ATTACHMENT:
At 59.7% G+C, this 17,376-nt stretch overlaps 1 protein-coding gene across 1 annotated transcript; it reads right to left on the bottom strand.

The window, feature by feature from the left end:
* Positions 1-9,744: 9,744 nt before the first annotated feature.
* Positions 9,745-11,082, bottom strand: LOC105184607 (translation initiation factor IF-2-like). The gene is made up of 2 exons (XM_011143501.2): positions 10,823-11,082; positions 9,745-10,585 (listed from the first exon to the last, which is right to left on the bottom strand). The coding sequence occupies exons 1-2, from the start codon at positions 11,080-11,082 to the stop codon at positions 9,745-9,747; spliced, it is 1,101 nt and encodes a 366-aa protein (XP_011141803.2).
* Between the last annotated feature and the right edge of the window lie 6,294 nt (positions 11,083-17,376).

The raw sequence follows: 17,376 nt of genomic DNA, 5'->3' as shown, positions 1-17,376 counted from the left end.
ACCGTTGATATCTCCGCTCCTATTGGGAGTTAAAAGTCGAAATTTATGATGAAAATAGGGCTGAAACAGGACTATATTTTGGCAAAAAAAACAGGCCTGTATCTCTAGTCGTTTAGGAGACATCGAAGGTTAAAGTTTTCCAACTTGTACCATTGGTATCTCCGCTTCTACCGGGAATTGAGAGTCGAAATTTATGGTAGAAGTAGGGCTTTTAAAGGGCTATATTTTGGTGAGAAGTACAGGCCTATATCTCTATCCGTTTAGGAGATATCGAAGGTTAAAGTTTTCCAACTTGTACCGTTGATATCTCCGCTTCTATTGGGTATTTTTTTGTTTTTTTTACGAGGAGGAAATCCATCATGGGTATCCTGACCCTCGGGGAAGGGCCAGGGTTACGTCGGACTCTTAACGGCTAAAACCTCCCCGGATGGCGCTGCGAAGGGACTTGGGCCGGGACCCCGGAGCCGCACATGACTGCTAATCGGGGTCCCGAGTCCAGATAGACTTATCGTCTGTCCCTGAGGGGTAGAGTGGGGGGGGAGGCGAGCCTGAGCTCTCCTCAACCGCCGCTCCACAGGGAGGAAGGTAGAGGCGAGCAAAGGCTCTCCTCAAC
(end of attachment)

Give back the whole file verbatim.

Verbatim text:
At 59.7% G+C, this 17,376-nt stretch overlaps 1 protein-coding gene across 1 annotated transcript; it reads right to left on the bottom strand.

The window, feature by feature from the left end:
* Positions 1-9,744: 9,744 nt before the first annotated feature.
* Positions 9,745-11,082, bottom strand: LOC105184607 (translation initiation factor IF-2-like). The gene is made up of 2 exons (XM_011143501.2): positions 10,823-11,082; positions 9,745-10,585 (listed from the first exon to the last, which is right to left on the bottom strand). The coding sequence occupies exons 1-2, from the start codon at positions 11,080-11,082 to the stop codon at positions 9,745-9,747; spliced, it is 1,101 nt and encodes a 366-aa protein (XP_011141803.2).
* Between the last annotated feature and the right edge of the window lie 6,294 nt (positions 11,083-17,376).

The raw sequence follows: 17,376 nt of genomic DNA, 5'->3' as shown, positions 1-17,376 counted from the left end.
ACCGTTGATATCTCCGCTCCTATTGGGAGTTAAAAGTCGAAATTTATGATGAAAATAGGGCTGAAACAGGACTATATTTTGGCAAAAAAAACAGGCCTGTATCTCTAGTCGTTTAGGAGACATCGAAGGTTAAAGTTTTCCAACTTGTACCATTGGTATCTCCGCTTCTACCGGGAATTGAGAGTCGAAATTTATGGTAGAAGTAGGGCTTTTAAAGGGCTATATTTTGGTGAGAAGTACAGGCCTATATCTCTATCCGTTTAGGAGATATCGAAGGTTAAAGTTTTCCAACTTGTACCGTTGATATCTCCGCTTCTATTGGGTATTTTTTTGTTTTTTTTACGAGGAGGAAATCCATCATGGGTATCCTGACCCTCGGGGAAGGGCCAGGGTTACGTCGGACTCTTAACGGCTAAAACCTCCCCGGATGGCGCTGCGAAGGGACTTGGGCCGGGACCCCGGAGCCGCACATGACTGCTAATCGGGGTCCCGAGTCCAGATAGACTTATCGTCTGTCCCTGAGGGGTAGAGTGGGGGGGGAGGCGAGCCTGAGCTCTCCTCAACCGCCGCTCCACAGGGAGGAAGGTAGAGGCGAGCAAAGGCTCTCCTCAAC